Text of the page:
So, 1939. Now I had an endpoint to my search, as 1939 was the last year--give or take--that most cars were produced with detached headlights. I'm not a big fan of the "rolling carriage" look from the 1920s and early '30s, nor do wooden spoke wheels get my heart pumping. So I'd narrowed my search to roughly the years of 1935-39. Maybe a Google search would turn up something where my legwork had failed. And wouldn't you know it, within minutes I'd found my dream car:
Pictured above is Jerry Daniels' restored 1937 Studebaker Dictator. I've never met Jerry, but exchanged emails with him to gush over the wonderful job he'd done in restoring that beautiful car. Need more convincing? He's got a fantastic gallery online documenting his step-by-step process.
I never thought I'd fall in love with a Studebaker, but what's not to love about the 1937 Dictator, or it's upscale sibling, the President? The studied coolness of the winged victory grill grabbed me right away, but the flow of the fenders, the lines of the passenger cabin, running boards and the suicide doors (suicide doors!) sweetened the deal considerably. That, my friends, is a mighty pretty automobile. Imagine my delight when Jerry informed me that the famed industrial artist Helen Dryden actually designed the vehicle. That may well make the last of the Dictators (the line name was changed to Commander in '38 because of the rise of fascism) the first auto designed by a woman:
For both the 1937 President and Dictator Studebakers, the company contracted with Helen Dryden, a well-known Art Deco artist and industrial designer, to fashion the front grill, called the "Winged Victory" grill, and the interior. Dryden lowered the body frame 3 inches, relocated the stick shift from the column to the floor, raised the seats to living room furniture height, placed the radio speaker in the roof above the rear view mirror, and designed an understated, sleek dash board.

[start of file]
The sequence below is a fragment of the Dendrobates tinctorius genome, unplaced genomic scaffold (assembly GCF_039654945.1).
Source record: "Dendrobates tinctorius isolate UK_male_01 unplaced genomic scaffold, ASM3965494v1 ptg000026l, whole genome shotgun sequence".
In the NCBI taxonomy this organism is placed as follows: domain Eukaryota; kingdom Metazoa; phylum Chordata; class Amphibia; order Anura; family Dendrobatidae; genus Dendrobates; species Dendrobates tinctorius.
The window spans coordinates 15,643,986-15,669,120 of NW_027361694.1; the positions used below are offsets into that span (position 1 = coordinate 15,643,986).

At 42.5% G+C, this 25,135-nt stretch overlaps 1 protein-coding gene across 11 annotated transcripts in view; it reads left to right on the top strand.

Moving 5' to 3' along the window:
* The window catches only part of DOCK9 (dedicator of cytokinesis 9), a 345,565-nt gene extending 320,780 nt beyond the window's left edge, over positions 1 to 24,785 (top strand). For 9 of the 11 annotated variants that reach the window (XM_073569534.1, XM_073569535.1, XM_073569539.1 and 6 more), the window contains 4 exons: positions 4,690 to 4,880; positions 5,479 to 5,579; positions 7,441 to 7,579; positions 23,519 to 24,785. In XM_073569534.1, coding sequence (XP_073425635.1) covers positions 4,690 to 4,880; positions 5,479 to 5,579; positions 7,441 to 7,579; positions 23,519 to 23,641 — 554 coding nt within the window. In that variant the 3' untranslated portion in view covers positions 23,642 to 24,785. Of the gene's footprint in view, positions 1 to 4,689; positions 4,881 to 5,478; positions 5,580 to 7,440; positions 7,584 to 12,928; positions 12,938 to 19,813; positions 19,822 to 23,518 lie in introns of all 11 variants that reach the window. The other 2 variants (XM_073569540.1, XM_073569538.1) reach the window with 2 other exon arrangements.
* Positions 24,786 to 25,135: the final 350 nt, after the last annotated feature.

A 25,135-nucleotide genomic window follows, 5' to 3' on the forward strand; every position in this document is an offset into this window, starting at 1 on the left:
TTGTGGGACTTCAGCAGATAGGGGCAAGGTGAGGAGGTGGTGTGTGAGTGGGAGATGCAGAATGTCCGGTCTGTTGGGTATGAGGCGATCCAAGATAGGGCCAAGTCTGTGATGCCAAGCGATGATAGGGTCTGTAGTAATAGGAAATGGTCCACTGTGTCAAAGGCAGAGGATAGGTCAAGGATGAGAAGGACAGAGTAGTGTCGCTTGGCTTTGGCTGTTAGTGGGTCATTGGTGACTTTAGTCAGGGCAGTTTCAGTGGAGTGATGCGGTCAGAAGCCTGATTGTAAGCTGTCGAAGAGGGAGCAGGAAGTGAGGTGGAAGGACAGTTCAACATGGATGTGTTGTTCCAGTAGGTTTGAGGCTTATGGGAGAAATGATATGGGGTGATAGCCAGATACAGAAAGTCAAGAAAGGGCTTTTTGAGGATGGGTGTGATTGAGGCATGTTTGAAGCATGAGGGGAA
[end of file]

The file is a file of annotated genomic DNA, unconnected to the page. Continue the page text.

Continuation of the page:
Lowering the car made it more accessible to women drivers. By 1937, women were a serious part of the work force in America. With well-engineered, easy-to-open doors and trunk and a comfortable interior, the Dictator line offered both families and women consumers an affordable, useful, stylish and comfortable automobile.
It's a rolling work of art, literally. The interior is cush. Everything about the car screams comfort and style, and the President echoes that call, only moreso. What's more, the demand for '37 Studebakers isn't as high as one might assume. A near-mint car will ask a price in the mid-20s--according to price guides I've consulted--whereas unrestored drivers command prices south of $10,000. A rolling chassis, sans interior or working engine lists for less than $1,000. I'd need one with the optional overdrive transmission offered back in the day if I have any hope to drive it at highway speeds, but the in-line six engine turned in amazing fuel economy for the day, a jaw-dropping 24 mpg. Considering the size of the vehicle, the cheap gas of the time and the fact that my modern PT Cruiser gets in the neighborhood of 26 mpg, that's an astonishing number. I'm sold.
So, now I have a plan: Find a decent, but not pristine '37 Dictator or President for less than $10,000. Work with my brother to restore it and upgrade safety features (vintage car purists may hate me for this, but seat belts are a necessity. Sorry guys). Fine-tune the engine (if original) to maximize the fuel economy, or replace with modern engine if the original is lost or beyond repair. Fuel economy is important, you know, with gasoline prices hovering around $3 a gallon with prices only expected to increase over the next decade. The more I think of it, the more that 24 mpg looks good for 1937, but pales in comparison to the 50 mpg turned in by the hybrid Prius and the like. The Prius design leaves me cold (when, oh when will the Japanese develop some flair?) but I like those fuel numbers. If only there were something I could do to upgrade my future Studebaker...